“Morgyn’s name wasn’t even mentioned as a part of the team,” her sister Jordyn Poll wrote in a Facebook post, later reported on by KSL. “She wasn’t included. She spent hours learning dances, showing up to games, and cheering on her school and friends but was left out.”
The incident sparked a barrage of social media posts criticizing the school for excluding the teenager from the yearbook, with some, including those who have relatives with Down syndrome, wondering whether the choice was a deliberate act to ostracize Arnold over her genetic condition.
The conflict is one of several involving school yearbooks in recent weeks. Last month, the yearbook coordinator of a Florida high school altered the pictures of 80 girls to fix supposed dress-code violations. That same month, school authorities in Arkansas apologized for inaccuracies in a junior high yearbook’s current-events section that wrongly stated President Donald Trump had not been impeached.
Shoreline Junior High School administrators did not immediately respond to messages from The Washington Post late Thursday. It is unclear who chose to include the photo without Arnold in the yearbook.
In a now-deleted post on social media, school officials called the photo swap a mistake they are investigating.
“We are deeply saddened by the mistake that was made that omitted a student photo out of the yearbook,” the school posted on its Facebook page Thursday before removing its entire profile from the site. “Apologies have been made to the family and we sincerely apologize to all others impacted by this error. We are continuing to look at what has occurred and to improve our practice.”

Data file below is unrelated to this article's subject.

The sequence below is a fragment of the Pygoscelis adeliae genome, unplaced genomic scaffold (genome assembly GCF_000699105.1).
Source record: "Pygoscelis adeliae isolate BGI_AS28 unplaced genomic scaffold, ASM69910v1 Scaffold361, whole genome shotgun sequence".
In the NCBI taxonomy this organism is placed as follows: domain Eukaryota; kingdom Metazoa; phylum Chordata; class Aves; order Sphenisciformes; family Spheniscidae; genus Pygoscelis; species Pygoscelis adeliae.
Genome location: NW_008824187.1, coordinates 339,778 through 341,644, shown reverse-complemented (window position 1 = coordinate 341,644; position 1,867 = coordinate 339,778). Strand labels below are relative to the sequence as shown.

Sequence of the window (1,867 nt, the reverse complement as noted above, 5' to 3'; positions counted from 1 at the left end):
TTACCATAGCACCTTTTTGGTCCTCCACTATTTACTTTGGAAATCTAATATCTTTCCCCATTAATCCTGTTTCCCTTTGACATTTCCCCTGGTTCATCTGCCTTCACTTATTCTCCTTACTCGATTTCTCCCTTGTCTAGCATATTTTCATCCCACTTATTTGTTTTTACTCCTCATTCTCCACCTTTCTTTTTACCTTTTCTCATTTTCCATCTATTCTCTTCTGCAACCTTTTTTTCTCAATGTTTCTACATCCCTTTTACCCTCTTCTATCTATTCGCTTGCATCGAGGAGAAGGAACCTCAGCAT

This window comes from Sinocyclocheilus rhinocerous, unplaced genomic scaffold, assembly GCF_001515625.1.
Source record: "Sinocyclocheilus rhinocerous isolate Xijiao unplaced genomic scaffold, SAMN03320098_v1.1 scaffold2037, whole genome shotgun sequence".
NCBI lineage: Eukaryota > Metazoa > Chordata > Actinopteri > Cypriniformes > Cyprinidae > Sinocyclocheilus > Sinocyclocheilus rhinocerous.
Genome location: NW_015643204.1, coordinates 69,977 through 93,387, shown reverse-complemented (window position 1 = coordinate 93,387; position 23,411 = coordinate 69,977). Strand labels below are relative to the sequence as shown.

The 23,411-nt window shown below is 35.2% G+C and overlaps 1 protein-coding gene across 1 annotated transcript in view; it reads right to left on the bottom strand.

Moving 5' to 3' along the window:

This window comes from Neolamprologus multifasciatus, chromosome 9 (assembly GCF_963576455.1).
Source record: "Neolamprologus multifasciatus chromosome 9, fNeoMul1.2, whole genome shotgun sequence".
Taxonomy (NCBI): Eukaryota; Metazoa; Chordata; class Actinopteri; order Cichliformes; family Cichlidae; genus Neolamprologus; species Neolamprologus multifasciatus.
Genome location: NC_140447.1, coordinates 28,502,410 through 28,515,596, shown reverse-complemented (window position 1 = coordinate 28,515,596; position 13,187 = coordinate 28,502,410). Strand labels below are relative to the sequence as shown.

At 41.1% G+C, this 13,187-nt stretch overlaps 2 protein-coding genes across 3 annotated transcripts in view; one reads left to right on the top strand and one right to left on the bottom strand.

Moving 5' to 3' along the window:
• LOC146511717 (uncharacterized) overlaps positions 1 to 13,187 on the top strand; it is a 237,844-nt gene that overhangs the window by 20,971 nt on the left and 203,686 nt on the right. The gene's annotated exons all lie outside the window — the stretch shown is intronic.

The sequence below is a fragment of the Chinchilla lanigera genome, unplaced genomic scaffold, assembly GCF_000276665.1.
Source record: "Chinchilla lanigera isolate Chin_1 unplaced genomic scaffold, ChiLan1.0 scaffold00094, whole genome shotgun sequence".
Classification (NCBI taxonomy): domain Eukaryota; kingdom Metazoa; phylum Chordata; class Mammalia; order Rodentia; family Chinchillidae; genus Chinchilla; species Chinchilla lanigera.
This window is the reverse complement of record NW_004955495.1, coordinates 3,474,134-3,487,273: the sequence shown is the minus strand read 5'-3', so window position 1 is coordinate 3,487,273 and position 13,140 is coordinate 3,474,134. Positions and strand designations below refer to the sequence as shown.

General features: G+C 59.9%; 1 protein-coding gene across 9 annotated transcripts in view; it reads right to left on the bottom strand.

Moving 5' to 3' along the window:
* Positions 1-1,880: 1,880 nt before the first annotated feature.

A spokeswoman for the school district, which is just north of Salt Lake City, told KSL that the junior high suspended all of its social media accounts for the summer season partly because it wasn’t able to monitor the influx of comments after the yearbook incident. By the time the account was deleted, the post had about 450 comments from parents and other community members demanding answers.
On social media, Poll shared side-by-side images of the photo featuring her sister and the one that was published in the yearbook. One showed Arnold sitting in the front row wearing a blue T-shirt while surrounded by her team. In the second, Arnold is nowhere to be found.
“It’s the SAME cheer team — SAME girls, SAME photo shoot, SAME poses, but one included all team members and one did not,” Poll wrote. “A choice was made on which photo to submit.”
“They, throughout the entire year, did such a great job of including her and helping her and making her feel loved,” she told the station. “These girls were nothing but kind. These girls were nothing but inclusive.”
On Thursday, the parents of Arnold’s teammates released a statement saying their daughters had nothing to do with the yearbook photo selection. They called Arnold their “beloved team manager.”
“Shoreline Jr. High and the Cheer Team have worked hard to build a culture of acceptance and inclusivity of all students,” the statement read. “Sadly, this incident overshadows much of our efforts. We are working toward making this right with Morgyn and her family to prevent this from occurring in the future.”
Arnold is expected to return to Shoreline Junior High School for the upcoming academic year, Poll told the Salt Lake Tribune, adding that her sister didn’t want to talk about the yearbook. While it is unclear whether Arnold will rejoin the cheerleading team, Poll said she wants her sister’s school to do more for students with disabilities.
“You can be better,” she told the Tribune, “and I expect you to be better.”